2014 Yamaha Raptor 700R SE First Ride 0
Race-bred ATVs are a blast off-road, but let’s be honest; comfort is not one of their strong suits. If you like hauling the mail, blasting whoops and getting some air but find the cockpit of a MX racer comparable to a torture rack, then the Yamaha Raptor 700R could very well be the machine for you. You like flashy graphics and the extra touches to make your ride more unique? Then look no further than the 2014 Yamaha Raptor 700R SE.
Each year Yamaha invites the media to the Imperial Sand Dune Recreation Area, commonly referred to as Glamis, for two days of shredding on its Special Edition models. In our 2014 Yamaha YFZ450R SE First Ride we were impressed with the racer’s performance, but did feel the comfort factor was lacking. Switching over to the Raptor 700R SE was an eye opener, and really allowed us to appreciate the big Single’s user-friendly character.
The SE model adds a choice of two special colors and graphics packages, a GYTR front grab bar and GYTR heel guards for an additional $600 over the standard 700R’s $8199 price tag. While it is a significant increase in price the plastics have a metal flake embedded in the plastic that won’t wear off and the GYTR parts not only look bad-ass but are also high quality. The graphics aren’t my style, but they do stand out and have more character than the plainness of the regular-flavor 700R.
The 686cc single that powers the Raptor 700R SE is one of the greatest powerplants ever put in a sport ATV. The toque spread is immense, especially down-low, letting you chug around without constantly rowing through the gears. But when you want to wick it up and put the hammer down, the Single-overhead mill is more than happy to rev. The power builds quickly and will satisfy most HP-junkies. We did get a chance to ride a unit equipped with a GYTR by FMF PowerCore 4 Muffler and a fuel controller, and the power was even more impressive. If I were a buyer I would roll the pipe right into the deal.
While the engine is a huge attraction on the Raptor, the chassis is just as enticing. The hybrid steel and aluminum frame gives the 700R SE a stiff foundation for the fully adjustable suspension while cutting weight thanks to the aluminum subframe and swing arm. At a claimed 422 pounds full of fluids, the Raptor is 17 pounds heavier than the YFZ450R but it hides it well.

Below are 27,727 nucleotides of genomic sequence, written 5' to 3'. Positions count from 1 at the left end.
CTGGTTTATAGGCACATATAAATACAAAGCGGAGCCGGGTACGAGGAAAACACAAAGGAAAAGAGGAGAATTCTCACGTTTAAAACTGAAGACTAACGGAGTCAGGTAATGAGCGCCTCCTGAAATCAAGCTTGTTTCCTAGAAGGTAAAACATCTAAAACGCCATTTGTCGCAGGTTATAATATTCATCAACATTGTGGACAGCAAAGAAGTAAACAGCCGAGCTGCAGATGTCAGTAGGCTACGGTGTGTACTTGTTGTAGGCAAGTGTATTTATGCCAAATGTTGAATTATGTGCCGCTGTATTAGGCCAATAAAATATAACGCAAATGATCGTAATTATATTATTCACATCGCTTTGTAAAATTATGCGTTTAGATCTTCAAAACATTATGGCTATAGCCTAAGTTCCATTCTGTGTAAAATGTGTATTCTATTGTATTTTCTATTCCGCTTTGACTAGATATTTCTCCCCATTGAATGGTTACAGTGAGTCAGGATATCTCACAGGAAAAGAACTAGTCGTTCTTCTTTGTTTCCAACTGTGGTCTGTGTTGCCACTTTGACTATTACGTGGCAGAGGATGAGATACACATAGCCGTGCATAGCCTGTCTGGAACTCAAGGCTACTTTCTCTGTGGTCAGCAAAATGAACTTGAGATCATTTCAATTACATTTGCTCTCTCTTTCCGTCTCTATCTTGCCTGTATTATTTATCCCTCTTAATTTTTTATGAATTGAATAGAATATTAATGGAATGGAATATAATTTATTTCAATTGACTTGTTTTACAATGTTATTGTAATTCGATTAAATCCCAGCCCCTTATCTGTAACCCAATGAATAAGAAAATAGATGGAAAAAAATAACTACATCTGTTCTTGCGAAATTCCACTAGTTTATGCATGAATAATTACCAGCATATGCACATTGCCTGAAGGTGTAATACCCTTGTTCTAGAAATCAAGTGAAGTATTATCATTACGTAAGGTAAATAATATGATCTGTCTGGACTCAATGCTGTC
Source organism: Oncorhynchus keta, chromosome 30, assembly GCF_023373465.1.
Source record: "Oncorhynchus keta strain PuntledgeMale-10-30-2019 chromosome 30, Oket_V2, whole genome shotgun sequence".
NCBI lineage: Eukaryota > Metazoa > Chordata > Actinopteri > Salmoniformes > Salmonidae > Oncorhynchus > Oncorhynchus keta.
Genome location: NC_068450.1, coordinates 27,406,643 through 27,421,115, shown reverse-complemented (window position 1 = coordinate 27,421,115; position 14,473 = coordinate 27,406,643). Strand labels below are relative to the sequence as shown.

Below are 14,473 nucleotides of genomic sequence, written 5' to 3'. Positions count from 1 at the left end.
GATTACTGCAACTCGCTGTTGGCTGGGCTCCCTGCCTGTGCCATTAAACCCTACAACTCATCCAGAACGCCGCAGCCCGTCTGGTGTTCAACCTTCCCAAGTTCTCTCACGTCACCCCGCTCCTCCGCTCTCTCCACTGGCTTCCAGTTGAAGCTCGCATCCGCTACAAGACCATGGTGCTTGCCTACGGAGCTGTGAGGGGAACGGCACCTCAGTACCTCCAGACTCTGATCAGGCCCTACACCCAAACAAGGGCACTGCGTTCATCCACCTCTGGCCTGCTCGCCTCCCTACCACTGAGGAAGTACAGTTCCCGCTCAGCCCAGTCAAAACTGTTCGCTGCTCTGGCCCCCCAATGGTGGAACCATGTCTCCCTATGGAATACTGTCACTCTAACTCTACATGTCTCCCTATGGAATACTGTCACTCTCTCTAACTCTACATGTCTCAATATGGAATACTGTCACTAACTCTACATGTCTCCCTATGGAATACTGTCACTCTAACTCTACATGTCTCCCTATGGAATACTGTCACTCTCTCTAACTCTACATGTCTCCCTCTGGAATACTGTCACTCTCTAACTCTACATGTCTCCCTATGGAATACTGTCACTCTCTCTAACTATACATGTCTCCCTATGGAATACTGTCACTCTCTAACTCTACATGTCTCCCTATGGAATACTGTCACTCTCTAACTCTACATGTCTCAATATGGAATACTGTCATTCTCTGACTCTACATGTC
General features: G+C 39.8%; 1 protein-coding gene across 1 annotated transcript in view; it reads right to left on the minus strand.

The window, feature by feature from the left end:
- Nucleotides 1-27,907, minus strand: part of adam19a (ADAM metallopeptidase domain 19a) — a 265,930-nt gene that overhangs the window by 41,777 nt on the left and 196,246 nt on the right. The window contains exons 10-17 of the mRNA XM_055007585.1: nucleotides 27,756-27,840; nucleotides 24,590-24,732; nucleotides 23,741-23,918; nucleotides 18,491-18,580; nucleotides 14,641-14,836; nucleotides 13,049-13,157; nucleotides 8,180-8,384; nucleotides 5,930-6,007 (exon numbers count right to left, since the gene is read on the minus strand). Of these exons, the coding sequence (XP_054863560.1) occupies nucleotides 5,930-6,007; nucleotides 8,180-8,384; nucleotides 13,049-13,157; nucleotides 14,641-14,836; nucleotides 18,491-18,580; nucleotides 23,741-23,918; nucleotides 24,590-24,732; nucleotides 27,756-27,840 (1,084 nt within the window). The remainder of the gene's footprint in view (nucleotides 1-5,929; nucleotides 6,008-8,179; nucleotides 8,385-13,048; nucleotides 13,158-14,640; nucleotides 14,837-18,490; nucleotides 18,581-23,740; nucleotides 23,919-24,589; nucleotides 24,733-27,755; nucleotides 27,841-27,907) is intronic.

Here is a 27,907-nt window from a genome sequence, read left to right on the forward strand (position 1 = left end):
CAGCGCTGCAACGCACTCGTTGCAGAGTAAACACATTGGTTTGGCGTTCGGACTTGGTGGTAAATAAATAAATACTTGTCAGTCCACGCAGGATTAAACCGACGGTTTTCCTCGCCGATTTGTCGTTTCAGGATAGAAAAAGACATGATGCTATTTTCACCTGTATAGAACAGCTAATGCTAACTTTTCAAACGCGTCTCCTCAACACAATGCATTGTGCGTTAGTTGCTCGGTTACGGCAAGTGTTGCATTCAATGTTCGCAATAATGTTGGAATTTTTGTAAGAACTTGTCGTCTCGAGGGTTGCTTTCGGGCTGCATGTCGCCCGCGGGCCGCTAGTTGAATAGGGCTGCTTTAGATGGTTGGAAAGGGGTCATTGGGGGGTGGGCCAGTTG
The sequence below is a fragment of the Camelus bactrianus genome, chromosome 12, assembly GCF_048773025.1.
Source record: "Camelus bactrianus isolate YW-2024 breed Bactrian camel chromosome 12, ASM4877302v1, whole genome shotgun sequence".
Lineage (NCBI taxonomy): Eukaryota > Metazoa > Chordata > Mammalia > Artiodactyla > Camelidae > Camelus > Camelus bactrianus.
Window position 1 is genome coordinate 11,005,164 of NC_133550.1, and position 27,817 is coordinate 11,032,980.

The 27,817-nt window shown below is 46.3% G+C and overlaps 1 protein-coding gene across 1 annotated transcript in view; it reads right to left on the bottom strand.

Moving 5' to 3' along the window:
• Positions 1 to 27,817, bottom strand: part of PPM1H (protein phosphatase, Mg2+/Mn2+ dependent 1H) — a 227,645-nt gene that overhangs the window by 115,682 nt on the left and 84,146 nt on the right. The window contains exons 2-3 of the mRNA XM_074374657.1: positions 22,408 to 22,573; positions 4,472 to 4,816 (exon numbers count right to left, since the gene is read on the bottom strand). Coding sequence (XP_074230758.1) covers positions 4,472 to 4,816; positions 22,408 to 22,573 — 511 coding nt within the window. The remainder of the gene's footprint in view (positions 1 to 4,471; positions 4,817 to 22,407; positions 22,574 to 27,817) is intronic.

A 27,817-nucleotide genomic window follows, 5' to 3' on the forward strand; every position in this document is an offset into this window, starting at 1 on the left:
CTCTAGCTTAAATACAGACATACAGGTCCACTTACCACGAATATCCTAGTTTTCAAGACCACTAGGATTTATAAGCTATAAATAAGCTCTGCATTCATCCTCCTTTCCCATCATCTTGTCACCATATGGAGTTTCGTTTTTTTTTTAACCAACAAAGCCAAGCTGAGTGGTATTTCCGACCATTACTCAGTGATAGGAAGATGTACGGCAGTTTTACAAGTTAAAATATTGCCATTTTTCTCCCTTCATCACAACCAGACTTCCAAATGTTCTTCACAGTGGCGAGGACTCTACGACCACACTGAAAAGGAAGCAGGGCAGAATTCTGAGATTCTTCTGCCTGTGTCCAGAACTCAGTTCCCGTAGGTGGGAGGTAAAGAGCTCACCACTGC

The layout behind the bars is roomy with space to move around. Standing up is relaxed with a tall set of steel handlebars. Sitting is just as comfortable with a distance from the seat to pegs that isn’t cramped. All day riding is easy and you won’t be left with as many aches and pains as a full-on motocross-focused ATV. The only complaint I have of the rider’s area is with the seat itself. When hanging off in a corner you can feel the plastic base on the corner of the seat.
Pounding around the dunes after a holiday weekend is a surefire way to either love or hate an ATV’s suspension compliance, and the Raptor 700R SE soaked up the torn-up dunes like a champ. The fully adjustable front piggyback shocks are set firm enough for the whoops or jumps but don’t beat the tar out of you in the small chop and ruts. At the back the ride is just as compliant, and the faster you go the smoother the ride becomes.
With the taller rider layout, the Raptor does give up some turning prowess with more body roll than the YFZ450R. Even so, the 700R can shred a mean turn with the right amount of body English. The 45.5-inch wide track is stable, and I would never describe the ride as tippy even with the body roll. The narrow seat and tank area allows for quick side-to-side weight transfer when railing trails. While not optimum for the dunes, the Maxxis tires are solid performers with better than expected forward traction and predicable sliding characteristics.
Rowing through the gearbox is a precise and drama-free affair with solid consistent gear changes, whether up or down. The clutch pull is light and the feel is very good. Even when we worked through the smaller dunes and were hammering the left lever, no fade or notchiness was experienced. Selecting reverse is simple and straightforward. Just turn a knob on the right front fender and press down on the shift lever from first gear. Returning to forward gears is as easy as an upshift.
Twin-piston front calipers clamp down with authority on the ventilated disks. In the sand dunes braking power is hard to judge as the softness of the surface saps speed quickly, but the performance was excellent nonetheless. The rear binder seemed to have less power than the front, but the feel was still excellent.
At the end of a full day of pounding on the 2014 Raptor 700R SE, it is a wonder that the majority of ATVs at the sand dunes are not Raptors. Yes, they are well represented, but with its copious amounts of power, racy handling and undeniable comfort, there is no better machine for those looking for a high performance dune ATV. The Raptor 700R truly has no rival in the sand.
2013 Yamaha Raptor 700R SE Specs:
Engine: 686cc liquid-cooled 4-stroke; SOHC, 4 valve
Bore x Stroke: 102.0mm x 84.0mm
Compression Ratio: 9.2:1
Fuel: Yamaha Fuel Injection (YFI), 44mm
Transmission: 5-speed w/reverse
Drive Train: Sealed O-ring chain
Front Suspension: Independent double wishbone w/piggy back High-/Lo-speed compression,
rebound and threaded preload adjustment, 9.1-in travel
Rear Suspension: Cast aluminum swing arm w/rebound,
High-/Lo-speed compression and threaded preload adjustment, 10.1-in travel
Front Brakes: Dual ventilated hydraulic disc, twin piston
Rear Brake: Ventilated hydraulic disc
Tires: (Front) AT 21×7-10 – (Rear) AT 20×10-9
Length: 72.6 Width: 46.1 Height: 44.5 in
Wheelbase: 50.4 in
Seat Height: 32.0 in
Fuel Capacity: 2.9 gal
Wet Weight: 422 lb